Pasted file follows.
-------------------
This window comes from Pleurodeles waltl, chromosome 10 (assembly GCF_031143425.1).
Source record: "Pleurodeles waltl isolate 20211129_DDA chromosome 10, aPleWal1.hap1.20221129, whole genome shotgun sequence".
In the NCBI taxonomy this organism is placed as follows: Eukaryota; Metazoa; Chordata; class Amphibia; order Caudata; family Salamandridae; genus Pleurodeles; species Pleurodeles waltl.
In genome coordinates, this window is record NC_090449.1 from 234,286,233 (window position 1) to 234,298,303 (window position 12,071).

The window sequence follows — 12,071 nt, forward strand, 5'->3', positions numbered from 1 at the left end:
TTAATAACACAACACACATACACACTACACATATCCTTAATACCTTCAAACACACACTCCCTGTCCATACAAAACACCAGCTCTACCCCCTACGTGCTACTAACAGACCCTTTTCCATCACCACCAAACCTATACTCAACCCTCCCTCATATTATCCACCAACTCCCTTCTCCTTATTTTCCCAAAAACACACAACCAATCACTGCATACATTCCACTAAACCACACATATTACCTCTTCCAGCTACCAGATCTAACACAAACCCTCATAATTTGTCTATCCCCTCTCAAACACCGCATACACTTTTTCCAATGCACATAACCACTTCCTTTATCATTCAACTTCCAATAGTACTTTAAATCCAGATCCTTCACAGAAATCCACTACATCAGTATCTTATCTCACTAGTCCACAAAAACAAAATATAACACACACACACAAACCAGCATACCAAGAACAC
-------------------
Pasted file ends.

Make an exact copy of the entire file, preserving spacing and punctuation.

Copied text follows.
This window comes from Pleurodeles waltl, chromosome 10 (assembly GCF_031143425.1).
Source record: "Pleurodeles waltl isolate 20211129_DDA chromosome 10, aPleWal1.hap1.20221129, whole genome shotgun sequence".
In the NCBI taxonomy this organism is placed as follows: Eukaryota; Metazoa; Chordata; class Amphibia; order Caudata; family Salamandridae; genus Pleurodeles; species Pleurodeles waltl.
In genome coordinates, this window is record NC_090449.1 from 234,286,233 (window position 1) to 234,298,303 (window position 12,071).

The window sequence follows — 12,071 nt, forward strand, 5'->3', positions numbered from 1 at the left end:
TTAATAACACAACACACATACACACTACACATATCCTTAATACCTTCAAACACACACTCCCTGTCCATACAAAACACCAGCTCTACCCCCTACGTGCTACTAACAGACCCTTTTCCATCACCACCAAACCTATACTCAACCCTCCCTCATATTATCCACCAACTCCCTTCTCCTTATTTTCCCAAAAACACACAACCAATCACTGCATACATTCCACTAAACCACACATATTACCTCTTCCAGCTACCAGATCTAACACAAACCCTCATAATTTGTCTATCCCCTCTCAAACACCGCATACACTTTTTCCAATGCACATAACCACTTCCTTTATCATTCAACTTCCAATAGTACTTTAAATCCAGATCCTTCACAGAAATCCACTACATCAGTATCTTATCTCACTAGTCCACAAAAACAAAATATAACACACACACACAAACCAGCATACCAAGAACAC